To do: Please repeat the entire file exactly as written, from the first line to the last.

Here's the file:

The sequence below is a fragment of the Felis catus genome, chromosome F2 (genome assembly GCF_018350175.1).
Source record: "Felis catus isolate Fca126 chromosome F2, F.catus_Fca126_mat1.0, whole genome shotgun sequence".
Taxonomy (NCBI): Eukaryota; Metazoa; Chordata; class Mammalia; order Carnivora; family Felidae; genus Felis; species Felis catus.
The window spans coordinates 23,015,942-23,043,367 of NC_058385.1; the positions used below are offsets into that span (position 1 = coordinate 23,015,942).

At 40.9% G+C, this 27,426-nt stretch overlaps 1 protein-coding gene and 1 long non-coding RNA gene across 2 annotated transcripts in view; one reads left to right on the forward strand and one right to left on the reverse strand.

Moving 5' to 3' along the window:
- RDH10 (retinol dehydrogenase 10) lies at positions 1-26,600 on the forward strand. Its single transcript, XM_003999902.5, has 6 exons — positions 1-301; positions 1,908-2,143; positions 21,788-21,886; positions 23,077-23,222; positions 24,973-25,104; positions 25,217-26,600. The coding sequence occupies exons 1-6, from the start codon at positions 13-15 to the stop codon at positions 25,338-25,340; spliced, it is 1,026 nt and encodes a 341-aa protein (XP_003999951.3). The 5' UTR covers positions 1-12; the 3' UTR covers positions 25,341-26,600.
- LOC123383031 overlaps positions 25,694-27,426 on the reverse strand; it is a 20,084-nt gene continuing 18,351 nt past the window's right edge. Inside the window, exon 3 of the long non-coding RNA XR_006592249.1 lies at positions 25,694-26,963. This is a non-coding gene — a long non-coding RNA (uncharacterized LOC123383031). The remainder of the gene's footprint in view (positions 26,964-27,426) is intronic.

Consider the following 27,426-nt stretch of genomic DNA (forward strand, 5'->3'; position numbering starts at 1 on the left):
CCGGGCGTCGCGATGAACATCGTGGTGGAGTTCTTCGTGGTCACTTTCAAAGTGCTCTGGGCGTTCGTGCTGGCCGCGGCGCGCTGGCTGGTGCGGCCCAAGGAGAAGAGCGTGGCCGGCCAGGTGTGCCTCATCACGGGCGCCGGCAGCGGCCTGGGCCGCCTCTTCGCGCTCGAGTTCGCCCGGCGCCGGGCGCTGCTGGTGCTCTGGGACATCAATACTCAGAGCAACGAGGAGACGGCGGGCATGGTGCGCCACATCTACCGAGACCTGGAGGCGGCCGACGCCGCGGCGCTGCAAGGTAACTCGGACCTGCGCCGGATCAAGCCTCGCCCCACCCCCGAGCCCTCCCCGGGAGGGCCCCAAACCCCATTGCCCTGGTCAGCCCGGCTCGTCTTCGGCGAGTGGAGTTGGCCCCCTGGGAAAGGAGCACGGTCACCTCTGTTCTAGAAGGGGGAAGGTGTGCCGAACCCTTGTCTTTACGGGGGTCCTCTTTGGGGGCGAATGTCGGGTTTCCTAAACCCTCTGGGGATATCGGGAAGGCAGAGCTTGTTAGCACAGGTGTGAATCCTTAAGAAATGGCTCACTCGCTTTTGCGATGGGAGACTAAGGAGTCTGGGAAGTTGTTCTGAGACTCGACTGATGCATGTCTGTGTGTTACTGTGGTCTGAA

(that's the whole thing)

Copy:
The sequence below is a fragment of the Felis catus genome, chromosome F2 (genome assembly GCF_018350175.1).
Source record: "Felis catus isolate Fca126 chromosome F2, F.catus_Fca126_mat1.0, whole genome shotgun sequence".
Taxonomy (NCBI): Eukaryota; Metazoa; Chordata; class Mammalia; order Carnivora; family Felidae; genus Felis; species Felis catus.
The window spans coordinates 23,015,942-23,043,367 of NC_058385.1; the positions used below are offsets into that span (position 1 = coordinate 23,015,942).

At 40.9% G+C, this 27,426-nt stretch overlaps 1 protein-coding gene and 1 long non-coding RNA gene across 2 annotated transcripts in view; one reads left to right on the forward strand and one right to left on the reverse strand.

Moving 5' to 3' along the window:
- RDH10 (retinol dehydrogenase 10) lies at positions 1-26,600 on the forward strand. Its single transcript, XM_003999902.5, has 6 exons — positions 1-301; positions 1,908-2,143; positions 21,788-21,886; positions 23,077-23,222; positions 24,973-25,104; positions 25,217-26,600. The coding sequence occupies exons 1-6, from the start codon at positions 13-15 to the stop codon at positions 25,338-25,340; spliced, it is 1,026 nt and encodes a 341-aa protein (XP_003999951.3). The 5' UTR covers positions 1-12; the 3' UTR covers positions 25,341-26,600.
- LOC123383031 overlaps positions 25,694-27,426 on the reverse strand; it is a 20,084-nt gene continuing 18,351 nt past the window's right edge. Inside the window, exon 3 of the long non-coding RNA XR_006592249.1 lies at positions 25,694-26,963. This is a non-coding gene — a long non-coding RNA (uncharacterized LOC123383031). The remainder of the gene's footprint in view (positions 26,964-27,426) is intronic.

Consider the following 27,426-nt stretch of genomic DNA (forward strand, 5'->3'; position numbering starts at 1 on the left):
CCGGGCGTCGCGATGAACATCGTGGTGGAGTTCTTCGTGGTCACTTTCAAAGTGCTCTGGGCGTTCGTGCTGGCCGCGGCGCGCTGGCTGGTGCGGCCCAAGGAGAAGAGCGTGGCCGGCCAGGTGTGCCTCATCACGGGCGCCGGCAGCGGCCTGGGCCGCCTCTTCGCGCTCGAGTTCGCCCGGCGCCGGGCGCTGCTGGTGCTCTGGGACATCAATACTCAGAGCAACGAGGAGACGGCGGGCATGGTGCGCCACATCTACCGAGACCTGGAGGCGGCCGACGCCGCGGCGCTGCAAGGTAACTCGGACCTGCGCCGGATCAAGCCTCGCCCCACCCCCGAGCCCTCCCCGGGAGGGCCCCAAACCCCATTGCCCTGGTCAGCCCGGCTCGTCTTCGGCGAGTGGAGTTGGCCCCCTGGGAAAGGAGCACGGTCACCTCTGTTCTAGAAGGGGGAAGGTGTGCCGAACCCTTGTCTTTACGGGGGTCCTCTTTGGGGGCGAATGTCGGGTTTCCTAAACCCTCTGGGGATATCGGGAAGGCAGAGCTTGTTAGCACAGGTGTGAATCCTTAAGAAATGGCTCACTCGCTTTTGCGATGGGAGACTAAGGAGTCTGGGAAGTTGTTCTGAGACTCGACTGATGCATGTCTGTGTGTTACTGTGGTCTGAA